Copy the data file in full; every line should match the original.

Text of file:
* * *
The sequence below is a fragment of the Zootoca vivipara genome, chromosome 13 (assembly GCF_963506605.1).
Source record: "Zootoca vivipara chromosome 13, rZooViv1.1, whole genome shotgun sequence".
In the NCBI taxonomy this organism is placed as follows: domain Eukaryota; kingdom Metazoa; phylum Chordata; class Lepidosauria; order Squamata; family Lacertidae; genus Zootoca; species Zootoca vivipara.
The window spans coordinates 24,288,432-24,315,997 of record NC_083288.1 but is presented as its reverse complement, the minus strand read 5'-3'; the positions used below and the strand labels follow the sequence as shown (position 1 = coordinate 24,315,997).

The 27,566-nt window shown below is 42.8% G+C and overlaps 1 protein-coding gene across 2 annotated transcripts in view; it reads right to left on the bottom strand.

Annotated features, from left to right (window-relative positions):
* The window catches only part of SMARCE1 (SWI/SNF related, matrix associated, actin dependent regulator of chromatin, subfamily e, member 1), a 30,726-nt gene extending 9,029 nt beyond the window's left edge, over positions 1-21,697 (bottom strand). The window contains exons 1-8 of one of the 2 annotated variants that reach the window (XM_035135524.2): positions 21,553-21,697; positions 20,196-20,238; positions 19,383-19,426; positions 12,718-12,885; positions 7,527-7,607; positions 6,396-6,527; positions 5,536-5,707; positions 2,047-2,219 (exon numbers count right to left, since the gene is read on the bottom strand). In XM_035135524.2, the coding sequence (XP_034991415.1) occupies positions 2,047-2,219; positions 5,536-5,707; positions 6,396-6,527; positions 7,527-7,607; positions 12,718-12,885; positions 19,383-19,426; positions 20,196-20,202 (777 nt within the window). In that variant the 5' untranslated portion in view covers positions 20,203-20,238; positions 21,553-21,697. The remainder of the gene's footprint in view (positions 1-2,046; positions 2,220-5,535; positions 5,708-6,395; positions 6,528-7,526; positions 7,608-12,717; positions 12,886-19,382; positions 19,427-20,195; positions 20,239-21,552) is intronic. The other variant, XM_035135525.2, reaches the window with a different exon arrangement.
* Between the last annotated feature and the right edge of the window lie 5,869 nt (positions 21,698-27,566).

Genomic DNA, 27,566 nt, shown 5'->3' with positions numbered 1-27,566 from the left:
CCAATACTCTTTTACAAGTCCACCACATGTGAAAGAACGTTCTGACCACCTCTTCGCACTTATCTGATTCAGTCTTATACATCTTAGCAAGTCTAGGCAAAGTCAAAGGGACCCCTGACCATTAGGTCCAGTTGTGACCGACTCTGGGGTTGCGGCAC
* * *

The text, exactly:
The sequence below is a fragment of the Zootoca vivipara genome, chromosome 13 (assembly GCF_963506605.1).
Source record: "Zootoca vivipara chromosome 13, rZooViv1.1, whole genome shotgun sequence".
In the NCBI taxonomy this organism is placed as follows: domain Eukaryota; kingdom Metazoa; phylum Chordata; class Lepidosauria; order Squamata; family Lacertidae; genus Zootoca; species Zootoca vivipara.
The window spans coordinates 24,288,432-24,315,997 of record NC_083288.1 but is presented as its reverse complement, the minus strand read 5'-3'; the positions used below and the strand labels follow the sequence as shown (position 1 = coordinate 24,315,997).

The 27,566-nt window shown below is 42.8% G+C and overlaps 1 protein-coding gene across 2 annotated transcripts in view; it reads right to left on the bottom strand.

Annotated features, from left to right (window-relative positions):
* The window catches only part of SMARCE1 (SWI/SNF related, matrix associated, actin dependent regulator of chromatin, subfamily e, member 1), a 30,726-nt gene extending 9,029 nt beyond the window's left edge, over positions 1-21,697 (bottom strand). The window contains exons 1-8 of one of the 2 annotated variants that reach the window (XM_035135524.2): positions 21,553-21,697; positions 20,196-20,238; positions 19,383-19,426; positions 12,718-12,885; positions 7,527-7,607; positions 6,396-6,527; positions 5,536-5,707; positions 2,047-2,219 (exon numbers count right to left, since the gene is read on the bottom strand). In XM_035135524.2, the coding sequence (XP_034991415.1) occupies positions 2,047-2,219; positions 5,536-5,707; positions 6,396-6,527; positions 7,527-7,607; positions 12,718-12,885; positions 19,383-19,426; positions 20,196-20,202 (777 nt within the window). In that variant the 5' untranslated portion in view covers positions 20,203-20,238; positions 21,553-21,697. The remainder of the gene's footprint in view (positions 1-2,046; positions 2,220-5,535; positions 5,708-6,395; positions 6,528-7,526; positions 7,608-12,717; positions 12,886-19,382; positions 19,427-20,195; positions 20,239-21,552) is intronic. The other variant, XM_035135525.2, reaches the window with a different exon arrangement.
* Between the last annotated feature and the right edge of the window lie 5,869 nt (positions 21,698-27,566).

Genomic DNA, 27,566 nt, shown 5'->3' with positions numbered 1-27,566 from the left:
CCAATACTCTTTTACAAGTCCACCACATGTGAAAGAACGTTCTGACCACCTCTTCGCACTTATCTGATTCAGTCTTATACATCTTAGCAAGTCTAGGCAAAGTCAAAGGGACCCCTGACCATTAGGTCCAGTTGTGACCGACTCTGGGGTTGCGGCAC